A Mesa County landowner is under investigation by several state agencies for allegedly pouring large amounts of water onto property he owns in De Beque Canyon that has weakened canyon walls, potentially endangering businesses and motorists below.

That issue is why the Colorado Department of Transportation sent crews into the canyon near the Cameo exit last week to mitigate possible rockslides, closing Interstate 70 at times to blast sections of the hillside to bring down loose rubble.

State officials are accusing the business owner, Rudolph Fontanari, of unnecessarily pouring large amounts of water onto a dry basalt rock quarry he operates there, creating a serious threat to businesses and motorists on the highway.

The matter was first discovered by the Colorado Division of Reclamation, Mining and Safety, which issued a cease-and-desist order last month against Fontanari, telling him that the permit he's held for his Western Slope Flagstone Quarry No. 2 since 1995 doesn't allow him to use water on the property.

That same day, the Colorado Attorney General's Office on behalf of CDOT, issued a second cease-and-desist order similarly telling Fontanari to stop discharging water onto the property.

"If (Fontanari) fails to heed this warning, CDOT will continue to work with local law enforcement, and will pursue any and all legal remedies available," First Assistant Attorney General Kathryn E. Young wrote July 12 to James Beckwith, Fontanari's attorney. "Also, please instruct Fontanari … to put (his) insurance companies on notice of (his) actions and any consequences that have resulted or will result from (his) actions, and to please send a copy of this letter to (his) insurance companies."

In a report about the matter, state mining inspectors said that a day after they examined the property in early July, rocks had fallen onto the interstate, causing CDOT to close sections of the road to remove them. Fontanari owns nine parcels in the canyon that total about 440 acres, but the property in question is located at mile marker 45.8 just above the Kokopelli Farm Market at I-70 Exit 46 (Cameo) about three miles east of Palisade.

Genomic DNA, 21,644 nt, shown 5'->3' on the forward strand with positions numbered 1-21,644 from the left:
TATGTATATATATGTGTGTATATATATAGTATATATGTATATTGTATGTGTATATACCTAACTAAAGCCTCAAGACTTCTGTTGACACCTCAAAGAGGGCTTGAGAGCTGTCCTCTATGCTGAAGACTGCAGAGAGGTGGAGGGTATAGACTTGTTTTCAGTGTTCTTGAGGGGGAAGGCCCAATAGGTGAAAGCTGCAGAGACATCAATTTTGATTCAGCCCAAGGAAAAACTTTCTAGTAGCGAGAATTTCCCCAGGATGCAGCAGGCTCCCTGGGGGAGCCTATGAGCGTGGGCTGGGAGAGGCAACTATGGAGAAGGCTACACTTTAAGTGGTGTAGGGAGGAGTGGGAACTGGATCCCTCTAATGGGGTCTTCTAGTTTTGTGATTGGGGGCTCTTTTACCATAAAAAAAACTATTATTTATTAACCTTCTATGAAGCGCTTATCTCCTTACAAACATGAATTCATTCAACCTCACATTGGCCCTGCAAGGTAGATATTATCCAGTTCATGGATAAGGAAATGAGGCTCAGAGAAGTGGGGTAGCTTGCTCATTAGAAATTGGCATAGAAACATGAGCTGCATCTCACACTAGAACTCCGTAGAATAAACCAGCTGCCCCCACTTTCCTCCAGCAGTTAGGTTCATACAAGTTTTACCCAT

CDOT crews returned last week to do more mitigation, including blasting sections of the hillside.

Fontanari said that in addition to the quarry, he also maintains farmland in the area, some of which is used for grazing. He said the property was once owned by George Crawford, a founder of the city of Grand Junction, more than a century ago.

"It's all historic farmland," Fontanari said. "Right now, I'm growing native grass, oats and pasture grass, and wildflowers for feed for wildlife."

He said the bulk of the water that collected in the pits was from runoff, and the irrigation water collected there because of a collapsed coal mine that closed years ago.

He said that mine is part of the problem, claiming that its former owners removed old pillars used to support the mine's ceiling, causing parts of it to cave in.

"The one pit that had water in it filtered through that cave," Fontanari said. "About 70 percent of the water comes from the cave area. The other 30 percent was irrigation water from farther south, what they call tail water. We hadn't got a ditch in yet, a waste ditch, to take this water over the hill, so it collected in the retention pond. This has not happened before. We've had trouble in the past to even get water across the land due to the subsidence" from the collapsed coal mine.

Brant Harrison, owner of Kokopelli Farm, however, said that's not what he's seen.

He said the only real crop he's witnessed Fontanari growing is hemp, and only a half-acre of that at best.

"I won't say that where he's watering now is out of line, but what he's talking about now is not what he was doing before," Harrison said. "I know good and well, if he had just watered where he says he was, I don't think he would have had issues."

In addition to Fontanari's other woes, Chris Arend, spokesman for the Colorado Department of Natural Resources, said the department's Division of Water Resources also is looking into whether Fontanari has been wasting water in violation of beneficial use laws, which could impact his water rights.

"However, right now it looks like the stronger authority is the CDOT cease-and-desist order, which the AG's office feels they could bring legal action against Mr. Fontanari if he begins irrigating again and we see similar impacts," Arend said. "Our local water commissioner did reach out to Mr. Fontanari's attorneys and he has agreed to not irrigate in the sensitive area until Division of Water Resources had been notified and has approved of the irrigation."

Meanwhile, Russ Means, director of the reclamation division's mineral program, said the agency has been monitoring Fontanari's property on a daily basis to make sure he doesn't do it again.

"We issued a cease-and-desist order based on the unauthorized impacts of retaining water in his pit, which is a condition of his permit because he said it would remain dry throughout the history of the mining activity," said Means, who until recently was the senior environmental protection specialist in the division's Grand Junction office. "The water is not part of the mining operation, so he's doing another activity, and that activity is impacting the mining area."

He said Fontanari is to appear before the Mined Land Reclamation Board on Aug. 21 to explain his actions and show whether he should be allowed to keep his permit. He faces fines of up to $5,000 for each day the board determines he violated his permit, which could be as much as $205,000.

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